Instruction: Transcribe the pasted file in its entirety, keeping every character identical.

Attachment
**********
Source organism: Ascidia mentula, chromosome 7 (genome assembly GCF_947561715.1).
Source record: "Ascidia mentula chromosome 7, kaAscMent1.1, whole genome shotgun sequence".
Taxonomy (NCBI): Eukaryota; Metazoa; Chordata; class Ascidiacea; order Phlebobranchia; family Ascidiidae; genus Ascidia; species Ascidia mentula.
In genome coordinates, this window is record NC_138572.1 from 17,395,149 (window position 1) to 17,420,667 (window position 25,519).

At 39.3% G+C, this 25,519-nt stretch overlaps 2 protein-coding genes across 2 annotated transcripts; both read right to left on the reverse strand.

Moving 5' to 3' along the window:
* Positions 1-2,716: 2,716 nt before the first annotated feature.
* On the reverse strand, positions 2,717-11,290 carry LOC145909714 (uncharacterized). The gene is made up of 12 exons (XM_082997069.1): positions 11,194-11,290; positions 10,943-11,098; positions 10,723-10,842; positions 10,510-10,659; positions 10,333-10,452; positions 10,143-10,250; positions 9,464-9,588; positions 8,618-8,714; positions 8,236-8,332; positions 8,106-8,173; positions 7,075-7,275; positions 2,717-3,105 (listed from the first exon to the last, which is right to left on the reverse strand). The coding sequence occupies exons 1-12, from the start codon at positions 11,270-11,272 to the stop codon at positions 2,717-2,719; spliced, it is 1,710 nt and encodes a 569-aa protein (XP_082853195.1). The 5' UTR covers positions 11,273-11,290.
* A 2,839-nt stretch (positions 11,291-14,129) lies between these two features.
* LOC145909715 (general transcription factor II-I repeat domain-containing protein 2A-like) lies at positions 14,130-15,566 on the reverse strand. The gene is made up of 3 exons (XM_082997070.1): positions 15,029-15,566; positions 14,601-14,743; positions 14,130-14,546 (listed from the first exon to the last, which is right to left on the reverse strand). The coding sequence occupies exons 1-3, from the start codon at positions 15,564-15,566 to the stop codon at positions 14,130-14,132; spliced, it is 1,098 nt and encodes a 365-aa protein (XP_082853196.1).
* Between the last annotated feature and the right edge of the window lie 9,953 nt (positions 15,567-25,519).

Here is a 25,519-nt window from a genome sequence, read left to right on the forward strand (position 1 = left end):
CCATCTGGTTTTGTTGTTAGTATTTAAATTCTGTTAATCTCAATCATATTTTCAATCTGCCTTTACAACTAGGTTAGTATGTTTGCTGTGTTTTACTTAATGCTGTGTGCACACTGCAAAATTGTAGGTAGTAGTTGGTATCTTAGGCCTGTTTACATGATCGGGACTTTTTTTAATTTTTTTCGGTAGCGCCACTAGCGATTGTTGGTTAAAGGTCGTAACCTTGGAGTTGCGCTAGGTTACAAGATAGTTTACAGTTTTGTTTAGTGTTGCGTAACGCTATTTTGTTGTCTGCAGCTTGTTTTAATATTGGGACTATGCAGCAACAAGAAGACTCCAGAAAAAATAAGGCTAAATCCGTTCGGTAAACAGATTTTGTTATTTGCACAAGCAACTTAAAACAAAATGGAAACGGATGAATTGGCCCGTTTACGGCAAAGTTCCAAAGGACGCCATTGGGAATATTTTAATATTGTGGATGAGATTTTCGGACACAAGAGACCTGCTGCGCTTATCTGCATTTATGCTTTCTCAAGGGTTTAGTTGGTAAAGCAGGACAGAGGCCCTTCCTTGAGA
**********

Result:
Source organism: Ascidia mentula, chromosome 7 (genome assembly GCF_947561715.1).
Source record: "Ascidia mentula chromosome 7, kaAscMent1.1, whole genome shotgun sequence".
Taxonomy (NCBI): Eukaryota; Metazoa; Chordata; class Ascidiacea; order Phlebobranchia; family Ascidiidae; genus Ascidia; species Ascidia mentula.
In genome coordinates, this window is record NC_138572.1 from 17,395,149 (window position 1) to 17,420,667 (window position 25,519).

At 39.3% G+C, this 25,519-nt stretch overlaps 2 protein-coding genes across 2 annotated transcripts; both read right to left on the reverse strand.

Moving 5' to 3' along the window:
* Positions 1-2,716: 2,716 nt before the first annotated feature.
* On the reverse strand, positions 2,717-11,290 carry LOC145909714 (uncharacterized). The gene is made up of 12 exons (XM_082997069.1): positions 11,194-11,290; positions 10,943-11,098; positions 10,723-10,842; positions 10,510-10,659; positions 10,333-10,452; positions 10,143-10,250; positions 9,464-9,588; positions 8,618-8,714; positions 8,236-8,332; positions 8,106-8,173; positions 7,075-7,275; positions 2,717-3,105 (listed from the first exon to the last, which is right to left on the reverse strand). The coding sequence occupies exons 1-12, from the start codon at positions 11,270-11,272 to the stop codon at positions 2,717-2,719; spliced, it is 1,710 nt and encodes a 569-aa protein (XP_082853195.1). The 5' UTR covers positions 11,273-11,290.
* A 2,839-nt stretch (positions 11,291-14,129) lies between these two features.
* LOC145909715 (general transcription factor II-I repeat domain-containing protein 2A-like) lies at positions 14,130-15,566 on the reverse strand. The gene is made up of 3 exons (XM_082997070.1): positions 15,029-15,566; positions 14,601-14,743; positions 14,130-14,546 (listed from the first exon to the last, which is right to left on the reverse strand). The coding sequence occupies exons 1-3, from the start codon at positions 15,564-15,566 to the stop codon at positions 14,130-14,132; spliced, it is 1,098 nt and encodes a 365-aa protein (XP_082853196.1).
* Between the last annotated feature and the right edge of the window lie 9,953 nt (positions 15,567-25,519).

Here is a 25,519-nt window from a genome sequence, read left to right on the forward strand (position 1 = left end):
CCATCTGGTTTTGTTGTTAGTATTTAAATTCTGTTAATCTCAATCATATTTTCAATCTGCCTTTACAACTAGGTTAGTATGTTTGCTGTGTTTTACTTAATGCTGTGTGCACACTGCAAAATTGTAGGTAGTAGTTGGTATCTTAGGCCTGTTTACATGATCGGGACTTTTTTTAATTTTTTTCGGTAGCGCCACTAGCGATTGTTGGTTAAAGGTCGTAACCTTGGAGTTGCGCTAGGTTACAAGATAGTTTACAGTTTTGTTTAGTGTTGCGTAACGCTATTTTGTTGTCTGCAGCTTGTTTTAATATTGGGACTATGCAGCAACAAGAAGACTCCAGAAAAAATAAGGCTAAATCCGTTCGGTAAACAGATTTTGTTATTTGCACAAGCAACTTAAAACAAAATGGAAACGGATGAATTGGCCCGTTTACGGCAAAGTTCCAAAGGACGCCATTGGGAATATTTTAATATTGTGGATGAGATTTTCGGACACAAGAGACCTGCTGCGCTTATCTGCATTTATGCTTTCTCAAGGGTTTAGTTGGTAAAGCAGGACAGAGGCCCTTCCTTGAGA